About Me In The 21st Century:
Name: Tim L. Jarvis
Hometown: Herrin, IL
Family: Wife Mary and two children Alayna & Jacob
Memberships: National Rifle Association, National Muzzle Loading Rifle Association, Contemporary Longrifle Association
I grew up in an old southern coal mining and farm town with a population of about 300 in a good year. I became involved in fishing and hunting at a very young age, but I didn’t shoot my first flintlock muzzleloader until the year 1997. I was hooked from day one!
Having always been a history buff, my new found love for flintlock muzzleloaders made me become a student of 18th century history. I decided to expand my love of history and became involved in living history interpretation and historical trekking.
Even though I primarily attend French & Indian War events, which is where my passion is, I have attended Revolutionary War and War of 1812 events. My portrayal is of an eastern woodland Indian (Kaskaskia of the Illinois Confederacy) named Ninchwi Nanaimata or “Two Hawks.”
I have had the honor of modeling for artists Andrew Knez Jr., John Buxton, Bryant White, Pamela Patrick White, Dave Hasler, and Steve White on multiple occasions. I highly recommend you check out their remarkable oil paintings. Some of the work I have been in is listed in the “Oil Paintings” section of this site. I have also had the honor of being filmed for two different documentaries. The most recent being for the upcoming documentary, “Daniel Boone and the Opening of the American West.”
I am proud to say that I am an author of two books. One entitled “Shadows In The Forest: Woodland Warriors of the Mississippi Valley” and the other, “The Ferguson Rifle: Could Have Changed The American Revolution.” Many of my writings that appear on this website have also been published in Muzzleloader Magazine, Journal of the Early Americas, and Muzzle Blasts.
If you attend any of the events that I have listed in my schedule, don’t hesitate to track me down and say hello. I will gladly share my campfire with you anytime. Keep the powder dry and God Bless.
Nipekigwachiha. Wiaghiteheba ninewa iani. Niwinswa Ninchwi Nanaimata.
As my French father would say: Bonjour, comment allez-vous? Je suis très heureux de faire votre connaissance. Je m’appelle Deux Faucons.
Hello, how are you? It is a pleasure to meet you. My name is Two Hawks.
I, Two Hawks, was born into the Algonquian-speaking Michigamea (Mitchigamea) people on the 26th day of June 1728. As a child, I often traveled (trespassed) onto Shawnee lands to hunt their deer. The Shawnee are known for having many quality deer on their lands. One particular occasion, during my youth, a pair of Red Tail Hawks followed me along my journey, always remaining within eyesight. This pair of hawks followed me throughout my hunt and back onto my people’s lands. Thus, I earned the name “Two Hawks.”
The village of my people is located just north of the French Fort DeChartres, which is located near both the Mississippi and Kaskaskia Rivers. French Jesuit missionaries (Macatecwraita), holy men among the whites, have visited our village multiple times. They are bringers of the word of God. They helped my people heal from the sickness called pox. It is a horrible illness that has taken many of our men, women, and children. I have too bathed in the water of the white man’s God.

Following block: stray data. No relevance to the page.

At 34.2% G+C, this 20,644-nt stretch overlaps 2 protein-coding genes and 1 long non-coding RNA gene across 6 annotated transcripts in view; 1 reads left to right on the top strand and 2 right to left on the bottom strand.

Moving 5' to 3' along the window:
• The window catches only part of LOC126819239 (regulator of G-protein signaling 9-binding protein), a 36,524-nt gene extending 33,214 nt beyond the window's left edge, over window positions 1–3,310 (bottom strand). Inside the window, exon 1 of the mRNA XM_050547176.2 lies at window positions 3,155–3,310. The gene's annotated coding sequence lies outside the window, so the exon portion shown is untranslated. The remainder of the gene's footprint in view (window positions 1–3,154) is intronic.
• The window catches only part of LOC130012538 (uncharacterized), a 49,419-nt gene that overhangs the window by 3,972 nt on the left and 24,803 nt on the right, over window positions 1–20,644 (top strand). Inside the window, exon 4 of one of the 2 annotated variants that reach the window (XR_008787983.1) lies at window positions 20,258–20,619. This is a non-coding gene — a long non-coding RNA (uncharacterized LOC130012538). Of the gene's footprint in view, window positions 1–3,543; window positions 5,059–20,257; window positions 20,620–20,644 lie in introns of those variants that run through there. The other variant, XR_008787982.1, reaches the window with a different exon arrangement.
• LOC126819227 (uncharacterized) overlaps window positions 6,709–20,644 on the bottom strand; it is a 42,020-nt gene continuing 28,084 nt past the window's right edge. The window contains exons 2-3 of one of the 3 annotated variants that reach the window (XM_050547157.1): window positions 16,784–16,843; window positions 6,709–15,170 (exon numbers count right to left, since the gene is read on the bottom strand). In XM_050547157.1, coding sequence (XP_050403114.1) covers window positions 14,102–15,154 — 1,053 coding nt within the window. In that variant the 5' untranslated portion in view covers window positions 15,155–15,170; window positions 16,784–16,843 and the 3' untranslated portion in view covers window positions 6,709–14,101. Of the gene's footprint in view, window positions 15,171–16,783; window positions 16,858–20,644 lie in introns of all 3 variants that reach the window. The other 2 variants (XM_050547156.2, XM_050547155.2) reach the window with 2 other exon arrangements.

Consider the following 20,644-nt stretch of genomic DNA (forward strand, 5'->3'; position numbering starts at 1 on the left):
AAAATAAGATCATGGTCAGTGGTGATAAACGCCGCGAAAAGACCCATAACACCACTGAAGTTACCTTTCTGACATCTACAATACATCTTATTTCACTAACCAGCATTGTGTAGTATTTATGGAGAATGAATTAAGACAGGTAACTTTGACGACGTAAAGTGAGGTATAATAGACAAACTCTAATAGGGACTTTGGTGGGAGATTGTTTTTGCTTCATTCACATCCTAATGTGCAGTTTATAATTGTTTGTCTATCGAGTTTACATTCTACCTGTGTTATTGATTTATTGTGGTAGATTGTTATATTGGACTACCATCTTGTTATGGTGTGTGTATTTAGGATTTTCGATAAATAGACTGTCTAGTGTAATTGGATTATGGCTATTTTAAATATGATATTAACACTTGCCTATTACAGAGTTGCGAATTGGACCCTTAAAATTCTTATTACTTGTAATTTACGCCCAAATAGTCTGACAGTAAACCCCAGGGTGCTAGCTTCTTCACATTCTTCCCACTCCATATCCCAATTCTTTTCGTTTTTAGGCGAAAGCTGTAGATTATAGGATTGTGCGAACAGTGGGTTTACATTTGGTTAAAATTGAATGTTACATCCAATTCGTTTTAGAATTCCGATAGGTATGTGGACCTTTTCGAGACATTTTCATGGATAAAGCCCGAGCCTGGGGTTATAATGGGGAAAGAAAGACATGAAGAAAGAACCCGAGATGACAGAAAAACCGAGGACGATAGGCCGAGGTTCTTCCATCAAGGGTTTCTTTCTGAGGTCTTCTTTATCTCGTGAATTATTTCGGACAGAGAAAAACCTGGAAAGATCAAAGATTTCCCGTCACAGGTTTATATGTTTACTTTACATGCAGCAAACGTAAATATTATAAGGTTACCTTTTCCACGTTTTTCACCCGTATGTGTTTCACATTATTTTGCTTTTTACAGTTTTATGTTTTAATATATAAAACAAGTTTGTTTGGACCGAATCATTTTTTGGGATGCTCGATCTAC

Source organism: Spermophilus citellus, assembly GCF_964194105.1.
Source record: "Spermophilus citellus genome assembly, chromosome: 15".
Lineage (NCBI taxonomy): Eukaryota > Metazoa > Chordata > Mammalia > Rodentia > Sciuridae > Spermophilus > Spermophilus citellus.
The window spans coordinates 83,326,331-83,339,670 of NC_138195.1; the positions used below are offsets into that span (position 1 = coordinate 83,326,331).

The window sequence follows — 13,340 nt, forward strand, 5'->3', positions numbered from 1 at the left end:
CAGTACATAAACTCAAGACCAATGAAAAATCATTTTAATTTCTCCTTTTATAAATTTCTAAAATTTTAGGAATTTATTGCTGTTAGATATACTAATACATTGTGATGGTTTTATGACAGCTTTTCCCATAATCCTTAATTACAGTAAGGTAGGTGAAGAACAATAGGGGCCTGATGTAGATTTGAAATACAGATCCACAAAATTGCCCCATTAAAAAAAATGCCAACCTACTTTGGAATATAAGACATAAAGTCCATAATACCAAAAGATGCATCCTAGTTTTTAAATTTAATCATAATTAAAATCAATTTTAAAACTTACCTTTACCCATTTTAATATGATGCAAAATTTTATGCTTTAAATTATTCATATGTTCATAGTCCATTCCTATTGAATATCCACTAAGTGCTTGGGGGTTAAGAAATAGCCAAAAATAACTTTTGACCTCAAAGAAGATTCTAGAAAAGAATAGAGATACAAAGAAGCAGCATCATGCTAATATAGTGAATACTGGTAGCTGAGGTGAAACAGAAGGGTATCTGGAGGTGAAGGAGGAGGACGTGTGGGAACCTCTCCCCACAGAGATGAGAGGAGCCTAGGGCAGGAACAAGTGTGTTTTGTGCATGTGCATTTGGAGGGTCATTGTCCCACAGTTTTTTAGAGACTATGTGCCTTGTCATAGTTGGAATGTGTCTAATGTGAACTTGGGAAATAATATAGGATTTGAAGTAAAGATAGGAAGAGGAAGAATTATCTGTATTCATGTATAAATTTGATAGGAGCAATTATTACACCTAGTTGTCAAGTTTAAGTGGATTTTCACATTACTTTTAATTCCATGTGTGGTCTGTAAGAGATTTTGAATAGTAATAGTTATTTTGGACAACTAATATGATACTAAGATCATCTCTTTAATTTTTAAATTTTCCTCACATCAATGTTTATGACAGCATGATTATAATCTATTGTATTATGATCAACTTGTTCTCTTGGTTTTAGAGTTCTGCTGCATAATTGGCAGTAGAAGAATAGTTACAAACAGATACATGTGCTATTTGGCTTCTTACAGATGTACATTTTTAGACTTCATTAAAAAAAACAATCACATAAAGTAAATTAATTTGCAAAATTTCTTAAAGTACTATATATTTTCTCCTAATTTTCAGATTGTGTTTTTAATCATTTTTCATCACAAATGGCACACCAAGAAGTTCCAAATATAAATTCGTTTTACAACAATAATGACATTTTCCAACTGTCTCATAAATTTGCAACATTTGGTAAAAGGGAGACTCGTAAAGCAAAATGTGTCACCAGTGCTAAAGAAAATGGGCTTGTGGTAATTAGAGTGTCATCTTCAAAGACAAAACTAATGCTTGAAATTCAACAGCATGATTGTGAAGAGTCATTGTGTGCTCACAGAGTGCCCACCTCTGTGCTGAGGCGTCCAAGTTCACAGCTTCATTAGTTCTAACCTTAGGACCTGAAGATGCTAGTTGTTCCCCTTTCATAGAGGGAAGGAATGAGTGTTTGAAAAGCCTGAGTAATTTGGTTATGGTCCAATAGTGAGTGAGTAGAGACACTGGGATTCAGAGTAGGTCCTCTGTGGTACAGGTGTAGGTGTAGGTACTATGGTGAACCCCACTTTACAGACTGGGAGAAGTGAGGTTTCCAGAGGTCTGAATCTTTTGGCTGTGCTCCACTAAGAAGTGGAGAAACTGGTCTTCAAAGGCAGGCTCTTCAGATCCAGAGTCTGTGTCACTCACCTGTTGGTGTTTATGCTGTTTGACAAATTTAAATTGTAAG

In the summer of 1752, my village was attacked and overwhelmed by a superior number of Sauk, enemies of my French Father. Although defeated, my brothers Red Jacket, Black Musket, Woodchuck, and I proved to be great warriors of my people. Due to the various illnesses and warfare, there have been many deaths among my people. Those remaining, including myself, have been absorbed into our neighboring tribe, the Kaskaskia.
In the fall of 1753, I became married to a white woman. Due to her fear of storms, she has been given the name “Afraid Of Storms.” Her English name is “Mary.” Mary was taken captive from her family on the frontier by the Shawnee and later traded to my people. She has since been given the opportunity to re-join her white family, but has chosen to remain with the Kaskaskia. We have two children (daughter & son). My daughter Speaks With Owls looks like her mother, but has my personality. She has developed the ability to “hoot” or speak with the owls of the forest, thus earning her name. My son Whirlwind is very active and always full of energy.
We are now at war with the English as they continue to trespass on Indian grounds. The English have built forts on land that is shared by our fellow red man and our French Fathers. Our council fires are burning hot and the war song is being sung. These transgressions by the English must not be allowed to continue.
We have recently met with the great Shawnee war leader Silver Otter. The Shawnee have been enemies in the past, but Silver Otter shows us no harm, therefore, we will show him none. Silver Otter says his people have allied with our French Fathers and will be taking the war hatchet to color with blood. Hopefully we will share the tobacco often and fight together soon.
My brothers that have not succumbed to illness are now traveling east with my French Father to fight the English. I hope to return with many scalps. Our children will hear our songs and see our trophies. Let fear grip the hearts of our English enemies. Let darkness take the English. Let this be a warning to all that dare trespass against us.
Au revoir! Bonne route!